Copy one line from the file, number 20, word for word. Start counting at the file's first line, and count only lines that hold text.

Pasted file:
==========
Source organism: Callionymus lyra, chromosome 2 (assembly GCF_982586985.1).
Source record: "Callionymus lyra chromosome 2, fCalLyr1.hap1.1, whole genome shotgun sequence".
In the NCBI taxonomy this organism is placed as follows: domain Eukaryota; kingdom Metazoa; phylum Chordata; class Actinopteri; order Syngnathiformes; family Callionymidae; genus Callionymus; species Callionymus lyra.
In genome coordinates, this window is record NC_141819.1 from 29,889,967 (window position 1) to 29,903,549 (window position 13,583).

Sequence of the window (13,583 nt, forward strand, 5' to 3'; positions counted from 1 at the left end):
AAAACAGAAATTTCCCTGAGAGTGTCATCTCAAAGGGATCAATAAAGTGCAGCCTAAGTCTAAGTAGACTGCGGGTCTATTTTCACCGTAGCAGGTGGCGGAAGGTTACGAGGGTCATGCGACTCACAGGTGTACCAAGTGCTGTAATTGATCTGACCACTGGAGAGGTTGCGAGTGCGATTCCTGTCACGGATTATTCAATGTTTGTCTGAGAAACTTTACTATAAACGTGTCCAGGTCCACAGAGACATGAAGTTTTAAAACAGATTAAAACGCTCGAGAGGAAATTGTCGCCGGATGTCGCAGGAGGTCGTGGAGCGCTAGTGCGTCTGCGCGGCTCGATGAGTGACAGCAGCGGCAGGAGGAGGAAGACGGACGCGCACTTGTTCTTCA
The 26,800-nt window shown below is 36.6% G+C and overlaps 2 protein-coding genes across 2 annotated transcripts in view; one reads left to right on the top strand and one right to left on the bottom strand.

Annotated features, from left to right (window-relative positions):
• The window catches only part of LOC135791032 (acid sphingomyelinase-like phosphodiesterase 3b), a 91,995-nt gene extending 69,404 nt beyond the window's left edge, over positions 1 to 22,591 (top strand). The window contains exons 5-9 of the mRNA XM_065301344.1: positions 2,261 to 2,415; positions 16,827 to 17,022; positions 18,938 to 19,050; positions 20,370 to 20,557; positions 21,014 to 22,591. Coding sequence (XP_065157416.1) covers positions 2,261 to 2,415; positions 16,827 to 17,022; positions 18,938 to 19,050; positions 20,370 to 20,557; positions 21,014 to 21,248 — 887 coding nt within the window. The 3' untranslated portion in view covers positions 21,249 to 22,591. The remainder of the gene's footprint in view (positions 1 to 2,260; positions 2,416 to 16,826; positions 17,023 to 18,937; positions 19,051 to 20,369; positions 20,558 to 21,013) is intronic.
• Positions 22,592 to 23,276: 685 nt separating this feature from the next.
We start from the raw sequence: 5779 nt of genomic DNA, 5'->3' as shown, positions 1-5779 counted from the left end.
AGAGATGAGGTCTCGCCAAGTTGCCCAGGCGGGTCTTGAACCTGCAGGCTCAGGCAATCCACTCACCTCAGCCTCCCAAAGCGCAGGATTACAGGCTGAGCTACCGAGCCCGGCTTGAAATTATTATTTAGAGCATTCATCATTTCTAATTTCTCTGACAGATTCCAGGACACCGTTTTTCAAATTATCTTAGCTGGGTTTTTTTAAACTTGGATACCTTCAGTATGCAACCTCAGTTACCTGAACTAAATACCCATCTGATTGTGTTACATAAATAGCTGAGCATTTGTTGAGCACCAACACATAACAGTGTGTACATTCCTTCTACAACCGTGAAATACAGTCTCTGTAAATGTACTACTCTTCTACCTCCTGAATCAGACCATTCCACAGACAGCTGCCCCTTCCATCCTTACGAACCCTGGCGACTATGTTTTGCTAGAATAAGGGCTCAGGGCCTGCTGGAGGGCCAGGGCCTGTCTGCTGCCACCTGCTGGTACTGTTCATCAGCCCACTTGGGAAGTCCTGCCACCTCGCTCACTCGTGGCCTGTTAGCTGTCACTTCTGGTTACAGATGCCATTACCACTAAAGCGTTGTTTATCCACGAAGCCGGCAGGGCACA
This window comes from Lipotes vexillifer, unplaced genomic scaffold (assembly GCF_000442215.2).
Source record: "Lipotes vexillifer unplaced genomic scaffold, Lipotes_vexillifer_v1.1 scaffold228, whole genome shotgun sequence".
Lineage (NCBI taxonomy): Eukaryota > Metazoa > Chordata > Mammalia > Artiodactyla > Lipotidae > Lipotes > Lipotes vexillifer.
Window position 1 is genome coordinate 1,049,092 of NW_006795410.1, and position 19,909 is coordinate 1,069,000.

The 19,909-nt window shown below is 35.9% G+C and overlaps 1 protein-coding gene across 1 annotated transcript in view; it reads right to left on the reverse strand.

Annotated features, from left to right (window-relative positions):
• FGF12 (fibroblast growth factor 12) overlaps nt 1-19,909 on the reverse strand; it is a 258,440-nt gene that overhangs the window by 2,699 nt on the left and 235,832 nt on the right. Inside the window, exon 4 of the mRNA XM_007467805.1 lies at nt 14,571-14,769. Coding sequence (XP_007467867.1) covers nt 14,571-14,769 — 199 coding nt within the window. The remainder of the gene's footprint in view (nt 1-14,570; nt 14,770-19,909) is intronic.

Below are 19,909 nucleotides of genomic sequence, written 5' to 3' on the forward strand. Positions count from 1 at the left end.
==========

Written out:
Below are 19,909 nucleotides of genomic sequence, written 5' to 3' on the forward strand. Positions count from 1 at the left end.